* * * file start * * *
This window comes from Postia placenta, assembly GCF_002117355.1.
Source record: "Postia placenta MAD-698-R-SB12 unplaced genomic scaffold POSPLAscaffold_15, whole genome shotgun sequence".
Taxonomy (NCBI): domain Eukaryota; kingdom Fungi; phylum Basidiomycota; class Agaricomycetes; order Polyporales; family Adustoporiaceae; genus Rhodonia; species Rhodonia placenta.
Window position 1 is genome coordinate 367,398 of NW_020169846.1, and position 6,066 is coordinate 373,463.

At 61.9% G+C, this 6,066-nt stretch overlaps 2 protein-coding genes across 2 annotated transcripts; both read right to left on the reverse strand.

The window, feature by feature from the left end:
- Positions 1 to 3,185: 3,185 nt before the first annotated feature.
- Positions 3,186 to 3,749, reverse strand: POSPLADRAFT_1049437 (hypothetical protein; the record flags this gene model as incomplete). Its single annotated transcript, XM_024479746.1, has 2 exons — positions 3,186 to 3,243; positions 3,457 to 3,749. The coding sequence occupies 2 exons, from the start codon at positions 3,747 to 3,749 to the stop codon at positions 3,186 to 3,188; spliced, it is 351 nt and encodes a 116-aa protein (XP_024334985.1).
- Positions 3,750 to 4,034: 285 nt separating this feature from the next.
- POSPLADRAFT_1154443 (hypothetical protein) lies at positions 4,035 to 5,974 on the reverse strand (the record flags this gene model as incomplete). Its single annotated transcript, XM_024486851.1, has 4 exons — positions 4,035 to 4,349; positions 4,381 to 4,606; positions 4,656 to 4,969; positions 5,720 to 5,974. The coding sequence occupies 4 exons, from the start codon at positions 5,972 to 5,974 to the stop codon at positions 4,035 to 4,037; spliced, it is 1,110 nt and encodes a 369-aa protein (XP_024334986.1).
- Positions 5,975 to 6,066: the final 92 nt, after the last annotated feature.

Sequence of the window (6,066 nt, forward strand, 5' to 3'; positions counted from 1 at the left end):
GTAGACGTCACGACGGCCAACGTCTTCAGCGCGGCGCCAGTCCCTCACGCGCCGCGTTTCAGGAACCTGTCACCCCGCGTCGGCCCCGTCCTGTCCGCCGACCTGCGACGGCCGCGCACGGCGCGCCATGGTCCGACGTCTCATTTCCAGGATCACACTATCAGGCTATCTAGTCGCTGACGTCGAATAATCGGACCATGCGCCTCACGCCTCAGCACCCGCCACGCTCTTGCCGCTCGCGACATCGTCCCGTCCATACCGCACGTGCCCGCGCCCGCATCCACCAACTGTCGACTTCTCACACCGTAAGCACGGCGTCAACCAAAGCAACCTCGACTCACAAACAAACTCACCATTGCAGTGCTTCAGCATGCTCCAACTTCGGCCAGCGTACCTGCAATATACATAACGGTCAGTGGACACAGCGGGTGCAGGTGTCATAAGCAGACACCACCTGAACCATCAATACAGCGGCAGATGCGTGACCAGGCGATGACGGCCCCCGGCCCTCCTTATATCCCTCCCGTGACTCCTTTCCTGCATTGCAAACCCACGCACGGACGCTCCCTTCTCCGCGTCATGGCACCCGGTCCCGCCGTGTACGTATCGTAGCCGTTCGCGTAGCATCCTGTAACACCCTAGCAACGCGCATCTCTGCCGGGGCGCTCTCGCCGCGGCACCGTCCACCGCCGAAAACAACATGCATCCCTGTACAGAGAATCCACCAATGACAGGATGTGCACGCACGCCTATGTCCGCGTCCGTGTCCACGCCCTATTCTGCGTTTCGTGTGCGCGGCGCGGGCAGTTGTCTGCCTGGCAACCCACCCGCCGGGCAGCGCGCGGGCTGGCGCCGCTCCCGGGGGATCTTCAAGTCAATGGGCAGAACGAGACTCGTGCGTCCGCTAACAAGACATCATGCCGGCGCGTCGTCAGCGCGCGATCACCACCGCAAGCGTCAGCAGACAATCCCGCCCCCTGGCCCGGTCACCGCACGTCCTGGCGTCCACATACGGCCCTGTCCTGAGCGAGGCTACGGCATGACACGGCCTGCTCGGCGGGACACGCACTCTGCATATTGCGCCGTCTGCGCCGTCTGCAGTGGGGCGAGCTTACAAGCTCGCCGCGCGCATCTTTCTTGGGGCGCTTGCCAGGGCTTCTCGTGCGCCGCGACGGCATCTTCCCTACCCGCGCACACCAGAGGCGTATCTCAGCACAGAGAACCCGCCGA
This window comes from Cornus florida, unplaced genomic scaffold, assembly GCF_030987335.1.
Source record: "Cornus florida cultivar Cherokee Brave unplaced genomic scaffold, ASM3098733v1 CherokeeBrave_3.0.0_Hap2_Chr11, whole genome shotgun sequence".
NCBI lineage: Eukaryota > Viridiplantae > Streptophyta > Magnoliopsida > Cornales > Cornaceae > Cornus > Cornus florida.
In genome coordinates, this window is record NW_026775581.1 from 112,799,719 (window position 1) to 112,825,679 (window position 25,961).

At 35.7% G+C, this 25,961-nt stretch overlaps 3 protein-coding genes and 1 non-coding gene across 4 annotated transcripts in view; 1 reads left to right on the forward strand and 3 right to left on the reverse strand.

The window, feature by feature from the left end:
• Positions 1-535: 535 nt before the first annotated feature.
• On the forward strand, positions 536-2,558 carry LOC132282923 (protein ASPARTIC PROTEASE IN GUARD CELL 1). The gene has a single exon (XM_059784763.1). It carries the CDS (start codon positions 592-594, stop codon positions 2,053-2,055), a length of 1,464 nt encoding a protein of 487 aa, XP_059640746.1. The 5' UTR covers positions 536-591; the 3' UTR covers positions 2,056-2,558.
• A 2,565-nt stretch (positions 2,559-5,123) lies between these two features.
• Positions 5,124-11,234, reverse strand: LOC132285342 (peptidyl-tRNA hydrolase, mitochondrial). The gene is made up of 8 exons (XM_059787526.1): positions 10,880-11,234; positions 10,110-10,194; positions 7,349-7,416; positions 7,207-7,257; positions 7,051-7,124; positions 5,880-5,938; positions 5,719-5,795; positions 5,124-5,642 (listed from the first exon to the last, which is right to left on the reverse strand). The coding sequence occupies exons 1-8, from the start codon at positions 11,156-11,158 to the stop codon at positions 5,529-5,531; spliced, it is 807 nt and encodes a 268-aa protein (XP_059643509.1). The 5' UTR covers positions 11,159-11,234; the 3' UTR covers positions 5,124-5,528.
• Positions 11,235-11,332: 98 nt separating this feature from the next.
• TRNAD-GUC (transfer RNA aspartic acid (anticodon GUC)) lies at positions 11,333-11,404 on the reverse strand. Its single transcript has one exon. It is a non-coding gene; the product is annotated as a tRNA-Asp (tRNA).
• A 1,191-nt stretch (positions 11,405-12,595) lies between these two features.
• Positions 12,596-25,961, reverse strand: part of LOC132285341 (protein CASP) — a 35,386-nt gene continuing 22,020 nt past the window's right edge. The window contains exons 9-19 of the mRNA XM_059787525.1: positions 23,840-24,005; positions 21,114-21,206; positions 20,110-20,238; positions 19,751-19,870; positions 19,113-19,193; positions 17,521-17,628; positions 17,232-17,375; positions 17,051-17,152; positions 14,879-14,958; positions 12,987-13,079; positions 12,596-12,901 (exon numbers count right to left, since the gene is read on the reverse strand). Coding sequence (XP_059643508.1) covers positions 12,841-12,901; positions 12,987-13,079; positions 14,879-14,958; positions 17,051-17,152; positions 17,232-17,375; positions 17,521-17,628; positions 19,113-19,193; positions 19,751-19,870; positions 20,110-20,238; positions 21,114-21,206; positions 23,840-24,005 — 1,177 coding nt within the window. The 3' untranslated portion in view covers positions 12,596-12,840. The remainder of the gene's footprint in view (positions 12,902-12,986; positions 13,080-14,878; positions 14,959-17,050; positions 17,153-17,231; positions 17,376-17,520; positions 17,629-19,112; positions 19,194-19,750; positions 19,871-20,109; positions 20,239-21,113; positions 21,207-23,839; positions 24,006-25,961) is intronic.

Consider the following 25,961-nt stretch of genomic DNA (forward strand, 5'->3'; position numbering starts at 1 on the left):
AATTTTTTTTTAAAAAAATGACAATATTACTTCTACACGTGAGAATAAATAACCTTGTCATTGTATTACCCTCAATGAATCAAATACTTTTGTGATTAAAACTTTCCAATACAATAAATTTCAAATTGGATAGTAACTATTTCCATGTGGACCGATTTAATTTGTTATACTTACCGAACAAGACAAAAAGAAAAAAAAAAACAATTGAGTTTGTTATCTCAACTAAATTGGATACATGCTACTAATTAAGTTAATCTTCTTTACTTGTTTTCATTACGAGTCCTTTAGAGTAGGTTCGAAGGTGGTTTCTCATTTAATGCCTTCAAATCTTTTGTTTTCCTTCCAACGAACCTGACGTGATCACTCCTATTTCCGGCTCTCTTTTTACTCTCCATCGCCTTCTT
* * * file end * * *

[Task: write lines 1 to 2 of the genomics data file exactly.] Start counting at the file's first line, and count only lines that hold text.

This window comes from Postia placenta, assembly GCF_002117355.1.
Source record: "Postia placenta MAD-698-R-SB12 unplaced genomic scaffold POSPLAscaffold_15, whole genome shotgun sequence".